Michael Cox received two carries, managing one yard. The carries were his first since Oct. 27 at Philadelphia and were a result of the Giants' dwindling running back corps, which was missing Peyton Hillis (concussion) this week and lost Brown to a concussion.
Tight end Bear Pascoe, in his first career carry from scrimmage, managed two rushing yards after Brown had to leave the game.
“The last time I carried the ball was back in the early 2000s and I was playing quarterback for Granite Hills (California) High School,” Pascoe told Michael Eisen of Giants.com. “We would run the triple veer, so that was the last time I carried the ball.”
Why did Pascoe get the carry? Newsday's Tom Rock got to the bottom of it:
Eli said he handed off to Pascoe because he wasn't sure Jernigan caught the low pass and he wanted to run a play quickly.— Tom Rock (@TomRock_Newsday) December 23, 2013
Fullback John Conner received 16 snaps, but with the Lions flooding the line of scrimmage to stop the run, he didn't have a lot of success.
Unit Grade: C
Brandon Myers’ blocking continues to be a problem as he simply doesn’t burst into his man or exhibit much force in imposing his will and driving defenders back.
Myers was called for holding in the second quarter against a defensive end when he was slow to get into his block and had to resort to grabbing the defender’s jersey.
The penalty was declined as running back Andre Brown had been thrown for a five-yard loss, which set up a 3rd-and-13 that the Giants converted.
On the plus side, Myers came up with a big 25-yard reception late in the fourth quarter, a play in which he initially looked like he was going to stay in to block, but then released into the seam to make the catch.
Bear Pascoe delivered a couple of nice seal blocks on the edge, including one that contributed to Andre Brown’s longest run of the game, an 11-yard dash around the left end.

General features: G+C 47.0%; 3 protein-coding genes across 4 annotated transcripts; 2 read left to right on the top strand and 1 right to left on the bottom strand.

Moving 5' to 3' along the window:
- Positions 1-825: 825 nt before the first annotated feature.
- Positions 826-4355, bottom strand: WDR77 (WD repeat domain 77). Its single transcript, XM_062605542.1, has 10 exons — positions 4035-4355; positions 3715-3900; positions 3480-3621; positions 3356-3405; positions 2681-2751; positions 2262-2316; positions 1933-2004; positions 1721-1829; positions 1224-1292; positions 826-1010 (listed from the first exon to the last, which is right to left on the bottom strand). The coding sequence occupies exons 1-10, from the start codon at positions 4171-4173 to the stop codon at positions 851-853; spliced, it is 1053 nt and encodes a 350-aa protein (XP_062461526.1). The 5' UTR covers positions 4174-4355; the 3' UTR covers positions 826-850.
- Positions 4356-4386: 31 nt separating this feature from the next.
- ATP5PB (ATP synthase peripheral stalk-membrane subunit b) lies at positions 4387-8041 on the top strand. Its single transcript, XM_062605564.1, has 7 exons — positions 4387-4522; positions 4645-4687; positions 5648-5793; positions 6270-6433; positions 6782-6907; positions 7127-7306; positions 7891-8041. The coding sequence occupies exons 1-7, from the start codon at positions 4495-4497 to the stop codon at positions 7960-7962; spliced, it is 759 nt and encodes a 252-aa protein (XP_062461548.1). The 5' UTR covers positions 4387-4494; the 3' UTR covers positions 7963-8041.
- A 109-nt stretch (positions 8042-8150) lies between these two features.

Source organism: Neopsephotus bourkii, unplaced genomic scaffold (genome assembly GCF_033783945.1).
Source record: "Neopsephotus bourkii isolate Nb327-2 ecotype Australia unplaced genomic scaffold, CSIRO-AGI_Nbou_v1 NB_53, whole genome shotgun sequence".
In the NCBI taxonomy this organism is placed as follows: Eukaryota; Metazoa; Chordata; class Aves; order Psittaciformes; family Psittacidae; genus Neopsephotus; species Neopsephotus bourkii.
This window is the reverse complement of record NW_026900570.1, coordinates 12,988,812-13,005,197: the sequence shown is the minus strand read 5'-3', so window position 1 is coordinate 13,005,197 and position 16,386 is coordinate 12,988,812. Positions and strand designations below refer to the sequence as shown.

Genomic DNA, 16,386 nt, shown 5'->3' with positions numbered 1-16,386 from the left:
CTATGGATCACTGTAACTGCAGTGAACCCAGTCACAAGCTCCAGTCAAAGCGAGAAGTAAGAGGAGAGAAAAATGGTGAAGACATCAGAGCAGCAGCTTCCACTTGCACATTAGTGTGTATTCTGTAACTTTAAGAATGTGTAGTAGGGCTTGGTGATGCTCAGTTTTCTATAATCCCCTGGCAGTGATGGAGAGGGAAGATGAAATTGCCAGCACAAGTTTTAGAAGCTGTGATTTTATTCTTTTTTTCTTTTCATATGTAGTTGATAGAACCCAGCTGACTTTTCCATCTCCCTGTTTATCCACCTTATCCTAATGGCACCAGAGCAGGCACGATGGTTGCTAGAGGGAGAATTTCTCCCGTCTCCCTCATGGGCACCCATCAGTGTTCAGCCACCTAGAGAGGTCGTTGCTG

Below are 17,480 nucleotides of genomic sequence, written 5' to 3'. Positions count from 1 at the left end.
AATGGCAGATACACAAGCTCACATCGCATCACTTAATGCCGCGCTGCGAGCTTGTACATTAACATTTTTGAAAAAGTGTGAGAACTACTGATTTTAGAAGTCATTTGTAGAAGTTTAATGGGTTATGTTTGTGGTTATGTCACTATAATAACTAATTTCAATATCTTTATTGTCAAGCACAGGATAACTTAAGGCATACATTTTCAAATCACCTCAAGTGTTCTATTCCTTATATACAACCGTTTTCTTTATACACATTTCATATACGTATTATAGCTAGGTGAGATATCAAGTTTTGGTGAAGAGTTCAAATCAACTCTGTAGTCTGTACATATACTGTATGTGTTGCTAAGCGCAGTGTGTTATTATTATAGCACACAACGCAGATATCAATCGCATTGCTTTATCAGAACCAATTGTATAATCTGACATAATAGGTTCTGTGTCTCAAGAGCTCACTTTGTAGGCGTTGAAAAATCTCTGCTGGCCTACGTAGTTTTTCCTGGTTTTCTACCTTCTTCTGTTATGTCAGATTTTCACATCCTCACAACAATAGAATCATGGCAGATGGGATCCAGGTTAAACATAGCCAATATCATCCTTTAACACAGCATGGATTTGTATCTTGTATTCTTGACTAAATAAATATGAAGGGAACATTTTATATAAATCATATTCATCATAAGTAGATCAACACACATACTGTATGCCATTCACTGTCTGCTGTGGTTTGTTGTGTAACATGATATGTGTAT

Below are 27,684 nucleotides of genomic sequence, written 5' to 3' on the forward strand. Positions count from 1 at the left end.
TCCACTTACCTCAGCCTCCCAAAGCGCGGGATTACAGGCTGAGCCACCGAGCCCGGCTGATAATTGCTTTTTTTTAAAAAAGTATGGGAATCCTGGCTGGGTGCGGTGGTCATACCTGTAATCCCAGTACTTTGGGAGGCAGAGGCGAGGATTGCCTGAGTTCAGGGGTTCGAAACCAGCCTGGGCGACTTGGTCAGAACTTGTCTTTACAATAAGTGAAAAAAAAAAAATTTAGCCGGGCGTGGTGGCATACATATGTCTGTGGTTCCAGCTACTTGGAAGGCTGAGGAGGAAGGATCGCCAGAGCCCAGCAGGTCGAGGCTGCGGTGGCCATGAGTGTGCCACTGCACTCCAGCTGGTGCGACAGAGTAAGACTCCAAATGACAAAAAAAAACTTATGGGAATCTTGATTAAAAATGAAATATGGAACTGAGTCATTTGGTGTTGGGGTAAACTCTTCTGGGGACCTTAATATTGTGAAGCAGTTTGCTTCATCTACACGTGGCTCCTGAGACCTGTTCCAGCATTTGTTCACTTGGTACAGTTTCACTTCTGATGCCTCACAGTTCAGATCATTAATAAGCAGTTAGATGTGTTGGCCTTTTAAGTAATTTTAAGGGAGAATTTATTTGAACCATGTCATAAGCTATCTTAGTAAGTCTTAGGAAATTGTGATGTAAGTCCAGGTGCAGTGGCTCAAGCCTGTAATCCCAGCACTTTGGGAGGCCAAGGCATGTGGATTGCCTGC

Pascoe was also targeted twice in the passing game, coming up with one catch for seven yards.
Adrien Robinson, who was active for the first time this season, never made it onto the field with the offense because of a knee injury suffered on the opening kickoff.
Unit Grade: C+
Jerrel Jernigan, the third-year receiver, once again led his team in receptions and receiving yards, finishing with six catches for 80 yards and one touchdown.
Jernigan had a couple of catches worth a special mention. The first was a sideline reception in which he alertly dragged both feet in bounds before falling to the sideline.
The second was his first career touchdown, in which he alertly ducked as Lions defensive backs Bill Bentley and Louis Delmas converged.
Interestingly, Jernigan managed to have his big game despite being ill Saturday night.
Hakeem Nicks caught four of the seven passes thrown his way for 52 yards. Three of those receptions came in the first half.
Nicks was on the end of a couple of poorly thrown passes by Eli Manning, including one that might very well have gone for a touchdown.
Nicks did have a few gaffes. The first came after Justin Tuck intercepted Matthew Stafford late in the second quarter.
Instead of getting out of bounds, Nicks cut inside, which forced the Giants to burn a timeout.
Later in the game, he had a ball hit him in the hands only to bounce away, as it looked like he was trying to avoid being hit.
In the fourth quarter, he lost track of where he was along the sideline as he made a catch out of bounds, only to follow that one up a few plays after with a reception that was short of the first-down marker.
Rueben Randle came up with four of the nine balls sent his way for 40 yards. His biggest reception went for 26 yards in the overtime period, the catch converting a 3rd-and-9 at the Giants’ 29-yard line to set up the game-winning field goal.
Louis Murphy Jr. caught both passes thrown his way for 10 yards total, including a nice reception made in traffic.
Julian Talley, who made his NFL debut after being called up from the practice squad, had one snap on offense but was not a pass target.
Unit Grade: C+
The Giants’ patchwork offensive line put forth a rather encouraging performance against a tough Lions defense.
The final numbers? Two sacks for minus-15 yards, five quarterback hits and five tackles for a loss.
Will Beatty will probably be credited for both of the sacks allowed this week, though on the second of the two (the one resulting in a safety), he might not have been solely to blame.
On that play, Beatty appeared to have been held by a defensive lineman, which prohibited him from shedding his initial block to get the charging defender stunting inside.